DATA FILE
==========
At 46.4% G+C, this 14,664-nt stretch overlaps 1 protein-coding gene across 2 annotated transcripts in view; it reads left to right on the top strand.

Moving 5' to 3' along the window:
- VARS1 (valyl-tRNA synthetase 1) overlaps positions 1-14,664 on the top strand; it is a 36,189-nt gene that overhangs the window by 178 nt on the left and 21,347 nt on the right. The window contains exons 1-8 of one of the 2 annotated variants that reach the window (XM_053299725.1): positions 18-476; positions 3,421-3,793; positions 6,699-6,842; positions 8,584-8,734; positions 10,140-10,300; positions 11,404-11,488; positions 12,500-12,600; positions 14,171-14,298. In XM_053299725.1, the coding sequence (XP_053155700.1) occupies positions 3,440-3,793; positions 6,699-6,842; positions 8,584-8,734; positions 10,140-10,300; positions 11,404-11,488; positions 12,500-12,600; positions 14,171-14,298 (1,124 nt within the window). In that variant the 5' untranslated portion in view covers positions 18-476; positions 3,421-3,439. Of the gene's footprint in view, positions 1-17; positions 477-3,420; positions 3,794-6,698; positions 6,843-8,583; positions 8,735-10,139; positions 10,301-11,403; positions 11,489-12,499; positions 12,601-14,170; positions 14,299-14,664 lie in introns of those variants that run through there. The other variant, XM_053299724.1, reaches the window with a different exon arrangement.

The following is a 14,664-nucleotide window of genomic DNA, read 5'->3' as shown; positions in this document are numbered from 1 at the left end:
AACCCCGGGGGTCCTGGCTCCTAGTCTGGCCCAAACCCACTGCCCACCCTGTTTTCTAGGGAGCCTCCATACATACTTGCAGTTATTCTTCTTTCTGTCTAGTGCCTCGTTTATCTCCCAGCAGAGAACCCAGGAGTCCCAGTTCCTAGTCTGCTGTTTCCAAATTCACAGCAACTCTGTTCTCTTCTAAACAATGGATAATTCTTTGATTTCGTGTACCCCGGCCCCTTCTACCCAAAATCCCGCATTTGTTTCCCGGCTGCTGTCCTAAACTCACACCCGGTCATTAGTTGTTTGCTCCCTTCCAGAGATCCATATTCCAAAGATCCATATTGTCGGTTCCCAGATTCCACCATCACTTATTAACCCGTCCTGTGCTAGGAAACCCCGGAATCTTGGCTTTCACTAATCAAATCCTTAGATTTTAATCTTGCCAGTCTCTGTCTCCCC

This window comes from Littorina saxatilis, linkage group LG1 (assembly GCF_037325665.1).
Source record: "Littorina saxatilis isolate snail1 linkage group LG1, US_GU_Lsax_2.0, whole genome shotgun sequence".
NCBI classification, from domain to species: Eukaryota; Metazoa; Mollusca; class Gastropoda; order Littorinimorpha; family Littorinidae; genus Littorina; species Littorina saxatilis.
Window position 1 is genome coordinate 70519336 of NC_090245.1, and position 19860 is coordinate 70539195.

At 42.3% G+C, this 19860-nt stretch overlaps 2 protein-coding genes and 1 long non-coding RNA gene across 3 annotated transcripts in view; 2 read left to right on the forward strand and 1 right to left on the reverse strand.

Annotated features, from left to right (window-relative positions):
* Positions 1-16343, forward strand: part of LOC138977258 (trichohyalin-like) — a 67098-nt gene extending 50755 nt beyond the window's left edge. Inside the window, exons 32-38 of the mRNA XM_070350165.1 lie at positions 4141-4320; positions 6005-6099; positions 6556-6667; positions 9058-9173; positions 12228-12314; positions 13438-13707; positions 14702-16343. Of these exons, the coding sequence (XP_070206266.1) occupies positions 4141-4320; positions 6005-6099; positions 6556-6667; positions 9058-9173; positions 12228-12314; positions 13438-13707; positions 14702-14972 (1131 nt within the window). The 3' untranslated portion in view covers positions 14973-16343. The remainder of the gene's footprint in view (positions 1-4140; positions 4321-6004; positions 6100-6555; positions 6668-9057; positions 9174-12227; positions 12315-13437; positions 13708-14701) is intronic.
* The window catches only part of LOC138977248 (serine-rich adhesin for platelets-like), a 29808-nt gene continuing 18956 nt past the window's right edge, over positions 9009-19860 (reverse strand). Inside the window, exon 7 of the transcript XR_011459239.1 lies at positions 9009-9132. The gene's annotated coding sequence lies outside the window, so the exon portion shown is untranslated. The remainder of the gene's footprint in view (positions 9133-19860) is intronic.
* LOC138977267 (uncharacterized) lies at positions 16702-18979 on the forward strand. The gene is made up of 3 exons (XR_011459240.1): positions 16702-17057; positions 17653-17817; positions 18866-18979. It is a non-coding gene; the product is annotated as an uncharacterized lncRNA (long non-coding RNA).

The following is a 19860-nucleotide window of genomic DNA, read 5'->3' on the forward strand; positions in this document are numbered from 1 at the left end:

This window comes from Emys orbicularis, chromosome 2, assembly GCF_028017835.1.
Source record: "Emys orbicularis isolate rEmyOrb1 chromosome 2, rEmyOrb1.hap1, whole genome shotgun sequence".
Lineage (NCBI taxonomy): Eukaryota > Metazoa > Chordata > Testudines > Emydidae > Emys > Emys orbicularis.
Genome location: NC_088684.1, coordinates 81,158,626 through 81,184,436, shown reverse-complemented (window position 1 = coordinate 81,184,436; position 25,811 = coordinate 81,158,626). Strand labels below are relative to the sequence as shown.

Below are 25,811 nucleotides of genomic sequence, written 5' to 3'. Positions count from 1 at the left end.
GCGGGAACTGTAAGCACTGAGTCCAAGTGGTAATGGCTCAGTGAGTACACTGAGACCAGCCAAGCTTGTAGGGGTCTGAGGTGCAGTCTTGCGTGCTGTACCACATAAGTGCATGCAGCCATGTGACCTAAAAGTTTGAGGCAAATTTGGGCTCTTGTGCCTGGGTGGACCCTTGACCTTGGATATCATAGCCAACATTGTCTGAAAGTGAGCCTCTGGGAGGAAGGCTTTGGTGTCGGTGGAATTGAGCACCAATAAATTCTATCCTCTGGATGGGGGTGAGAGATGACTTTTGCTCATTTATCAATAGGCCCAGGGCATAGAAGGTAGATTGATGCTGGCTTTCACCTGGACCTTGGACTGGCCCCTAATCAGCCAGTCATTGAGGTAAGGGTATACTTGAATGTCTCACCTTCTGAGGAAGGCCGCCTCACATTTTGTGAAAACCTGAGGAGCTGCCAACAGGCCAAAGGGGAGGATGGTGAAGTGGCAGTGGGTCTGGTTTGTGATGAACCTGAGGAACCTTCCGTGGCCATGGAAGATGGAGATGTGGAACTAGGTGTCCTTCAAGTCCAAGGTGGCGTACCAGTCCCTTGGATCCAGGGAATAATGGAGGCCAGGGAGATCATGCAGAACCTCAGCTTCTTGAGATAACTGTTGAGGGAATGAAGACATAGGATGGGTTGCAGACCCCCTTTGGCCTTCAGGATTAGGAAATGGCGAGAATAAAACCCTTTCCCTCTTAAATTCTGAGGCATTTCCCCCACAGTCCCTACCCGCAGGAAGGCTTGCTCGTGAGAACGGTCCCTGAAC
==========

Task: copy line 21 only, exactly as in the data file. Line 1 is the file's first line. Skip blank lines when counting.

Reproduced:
GCGGGAACTGTAAGCACTGAGTCCAAGTGGTAATGGCTCAGTGAGTACACTGAGACCAGCCAAGCTTGTAGGGGTCTGAGGTGCAGTCTTGCGTGCTGTACCACATAAGTGCATGCAGCCATGTGACCTAAAAGTTTGAGGCAAATTTGGGCTCTTGTGCCTGGGTGGACCCTTGACCTTGGATATCATAGCCAACATTGTCTGAAAGTGAGCCTCTGGGAGGAAGGCTTTGGTGTCGGTGGAATTGAGCACCAATAAATTCTATCCTCTGGATGGGGGTGAGAGATGACTTTTGCTCATTTATCAATAGGCCCAGGGCATAGAAGGTAGATTGATGCTGGCTTTCACCTGGACCTTGGACTGGCCCCTAATCAGCCAGTCATTGAGGTAAGGGTATACTTGAATGTCTCACCTTCTGAGGAAGGCCGCCTCACATTTTGTGAAAACCTGAGGAGCTGCCAACAGGCCAAAGGGGAGGATGGTGAAGTGGCAGTGGGTCTGGTTTGTGATGAACCTGAGGAACCTTCCGTGGCCATGGAAGATGGAGATGTGGAACTAGGTGTCCTTCAAGTCCAAGGTGGCGTACCAGTCCCTTGGATCCAGGGAATAATGGAGGCCAGGGAGATCATGCAGAACCTCAGCTTCTTGAGATAACTGTTGAGGGAATGAAGACATAGGATGGGTTGCAGACCCCCTTTGGCCTTCAGGATTAGGAAATGGCGAGAATAAAACCCTTTCCCTCTTAAATTCTGAGGCATTTCCCCCACAGTCCCTACCCGCAGGAAGGCTTGCTCGTGAGAACGGTCCCTGAAC